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A threat actor claimed to have hacked Taiwanese multinational hardware and electronics business Acer, prompting the company to declare a data breach. The hacker announced the breach on a popular cybercrime forum, claiming to have stolen nearly 3,000 files of sensitive information.


Acer Leak Announcement Spotted on Cybercrime Forum (Source)

What Data Was Stolen?

The leak contains 160GB of data consisting of 655 directories and 2,869 files, and it includes:

  • Confidential slides/presentation
  • Backend infrastructure
  • ISO files
  • ROM files
  • BIOS information
  • Windows Imaging Format files
  • Windows System Deployment Image (SDI) files
  • Replacement Digital Product Keys (RDPK)
  • Staff manuals for various technical problems
  • Confidential product model documentation and information on phones, laptops, tablets, etc.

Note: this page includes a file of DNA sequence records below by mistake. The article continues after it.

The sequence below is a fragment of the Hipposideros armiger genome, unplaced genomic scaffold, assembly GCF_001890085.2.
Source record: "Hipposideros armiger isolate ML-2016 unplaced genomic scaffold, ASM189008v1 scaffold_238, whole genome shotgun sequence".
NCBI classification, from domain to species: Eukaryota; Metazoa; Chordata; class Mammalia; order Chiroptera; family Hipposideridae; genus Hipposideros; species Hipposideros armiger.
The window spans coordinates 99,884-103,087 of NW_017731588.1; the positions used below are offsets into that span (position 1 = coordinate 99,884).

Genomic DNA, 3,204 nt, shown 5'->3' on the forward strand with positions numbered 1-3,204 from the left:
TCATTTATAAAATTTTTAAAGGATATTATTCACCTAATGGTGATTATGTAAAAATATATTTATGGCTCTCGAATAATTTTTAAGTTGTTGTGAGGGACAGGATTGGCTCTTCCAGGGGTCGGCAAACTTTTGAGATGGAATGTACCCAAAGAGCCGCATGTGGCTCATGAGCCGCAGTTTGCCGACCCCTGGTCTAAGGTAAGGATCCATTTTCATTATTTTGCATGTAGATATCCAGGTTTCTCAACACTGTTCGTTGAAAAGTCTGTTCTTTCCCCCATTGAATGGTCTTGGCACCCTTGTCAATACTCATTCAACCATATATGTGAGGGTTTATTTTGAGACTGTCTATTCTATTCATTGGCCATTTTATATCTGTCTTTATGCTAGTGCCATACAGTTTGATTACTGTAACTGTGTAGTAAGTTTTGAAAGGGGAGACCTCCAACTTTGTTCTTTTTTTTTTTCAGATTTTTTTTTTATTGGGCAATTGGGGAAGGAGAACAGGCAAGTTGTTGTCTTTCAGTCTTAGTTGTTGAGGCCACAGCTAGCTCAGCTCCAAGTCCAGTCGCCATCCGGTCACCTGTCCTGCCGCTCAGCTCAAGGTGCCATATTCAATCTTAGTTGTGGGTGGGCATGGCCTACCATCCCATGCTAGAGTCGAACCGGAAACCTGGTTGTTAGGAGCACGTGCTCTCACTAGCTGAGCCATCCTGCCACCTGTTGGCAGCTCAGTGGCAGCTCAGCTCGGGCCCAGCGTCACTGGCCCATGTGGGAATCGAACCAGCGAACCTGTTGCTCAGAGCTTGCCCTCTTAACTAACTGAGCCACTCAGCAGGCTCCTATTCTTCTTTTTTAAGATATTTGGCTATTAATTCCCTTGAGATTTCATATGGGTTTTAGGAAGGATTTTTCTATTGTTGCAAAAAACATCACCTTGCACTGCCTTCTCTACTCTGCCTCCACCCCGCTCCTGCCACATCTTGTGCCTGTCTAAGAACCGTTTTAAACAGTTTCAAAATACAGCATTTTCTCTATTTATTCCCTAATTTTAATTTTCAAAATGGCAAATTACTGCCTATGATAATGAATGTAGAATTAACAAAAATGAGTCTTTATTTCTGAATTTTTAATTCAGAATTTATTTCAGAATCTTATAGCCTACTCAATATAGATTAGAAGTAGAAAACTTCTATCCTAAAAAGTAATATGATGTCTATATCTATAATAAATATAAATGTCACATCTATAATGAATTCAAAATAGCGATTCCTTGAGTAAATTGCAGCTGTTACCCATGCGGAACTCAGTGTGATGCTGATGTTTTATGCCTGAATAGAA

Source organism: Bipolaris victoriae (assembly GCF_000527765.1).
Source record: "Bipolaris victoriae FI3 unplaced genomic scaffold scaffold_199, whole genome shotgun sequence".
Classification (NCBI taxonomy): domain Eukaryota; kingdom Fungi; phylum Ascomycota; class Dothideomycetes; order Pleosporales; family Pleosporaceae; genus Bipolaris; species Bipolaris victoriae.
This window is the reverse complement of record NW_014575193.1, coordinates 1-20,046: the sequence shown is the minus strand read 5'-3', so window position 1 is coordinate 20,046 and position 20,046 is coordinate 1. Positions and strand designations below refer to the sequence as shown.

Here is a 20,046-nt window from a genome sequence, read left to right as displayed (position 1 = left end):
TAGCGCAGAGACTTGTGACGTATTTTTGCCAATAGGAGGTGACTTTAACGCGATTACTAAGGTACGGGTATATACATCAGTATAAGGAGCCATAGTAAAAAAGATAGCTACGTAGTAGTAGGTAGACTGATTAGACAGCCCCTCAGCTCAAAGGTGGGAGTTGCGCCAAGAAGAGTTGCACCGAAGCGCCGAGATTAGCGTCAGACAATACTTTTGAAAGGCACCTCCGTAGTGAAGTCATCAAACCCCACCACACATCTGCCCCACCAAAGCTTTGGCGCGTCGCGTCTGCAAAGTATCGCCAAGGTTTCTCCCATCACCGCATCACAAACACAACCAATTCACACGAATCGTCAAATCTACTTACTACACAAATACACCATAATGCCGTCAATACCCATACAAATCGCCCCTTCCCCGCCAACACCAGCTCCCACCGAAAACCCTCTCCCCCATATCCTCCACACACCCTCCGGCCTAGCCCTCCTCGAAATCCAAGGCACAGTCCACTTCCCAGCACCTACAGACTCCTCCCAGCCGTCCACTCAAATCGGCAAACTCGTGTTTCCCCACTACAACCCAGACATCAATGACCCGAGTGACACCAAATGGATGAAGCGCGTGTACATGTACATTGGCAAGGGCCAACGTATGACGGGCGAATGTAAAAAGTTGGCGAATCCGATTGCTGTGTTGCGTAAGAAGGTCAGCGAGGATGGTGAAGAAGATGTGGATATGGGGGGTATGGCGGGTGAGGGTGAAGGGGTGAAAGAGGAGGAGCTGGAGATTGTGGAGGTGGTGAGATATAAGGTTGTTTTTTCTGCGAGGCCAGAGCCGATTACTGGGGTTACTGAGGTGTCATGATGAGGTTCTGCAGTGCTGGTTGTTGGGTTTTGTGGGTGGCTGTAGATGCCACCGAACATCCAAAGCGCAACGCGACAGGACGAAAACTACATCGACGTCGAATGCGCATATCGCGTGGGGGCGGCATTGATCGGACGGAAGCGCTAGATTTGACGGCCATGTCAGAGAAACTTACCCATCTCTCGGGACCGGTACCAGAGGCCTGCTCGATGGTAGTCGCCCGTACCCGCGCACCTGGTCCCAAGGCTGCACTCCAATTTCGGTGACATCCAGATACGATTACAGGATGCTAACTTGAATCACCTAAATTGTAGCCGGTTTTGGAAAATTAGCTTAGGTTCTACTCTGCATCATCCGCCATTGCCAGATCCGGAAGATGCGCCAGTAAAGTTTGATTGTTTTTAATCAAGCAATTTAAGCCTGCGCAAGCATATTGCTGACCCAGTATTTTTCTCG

Cybernews reached out to Acer to find more information on the leak. An Acer representative declared the following:

We have recently detected an incident of unauthorized access to one of our document servers for repair technicians. While our investigation is ongoing, there is currently no indication that any consumer data was stored on that server,

Acer representative on the leak (Source)

The seller is a respected user on the forum that only accepts payments in the cryptocurrency Monero and will only conduct escrow sales. The threat actor behind the post claims that the leak dates to February 2023. If confirmed, the post would point to a breach separate from the one Acer had in 2021, when REvil ransomware attacked the company and demanded $50 million in ransom.

Acer is one of the largest hardware and electronics companies in the world. Based in Taiwan, it employs over 7,800 people. In 2021, Acer’s reported revenue was over NT$10 billion.

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Author Profile

Cristian Neagu


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Cristian is a Content Editor & Creator at Heimdal®, where he developed a deep understanding of the digital threat landscape. His style resonates with both technical and non-technical readers, proof being in his skill of communicating cybersecurity norms effectively, in an easy-to-understand manner.

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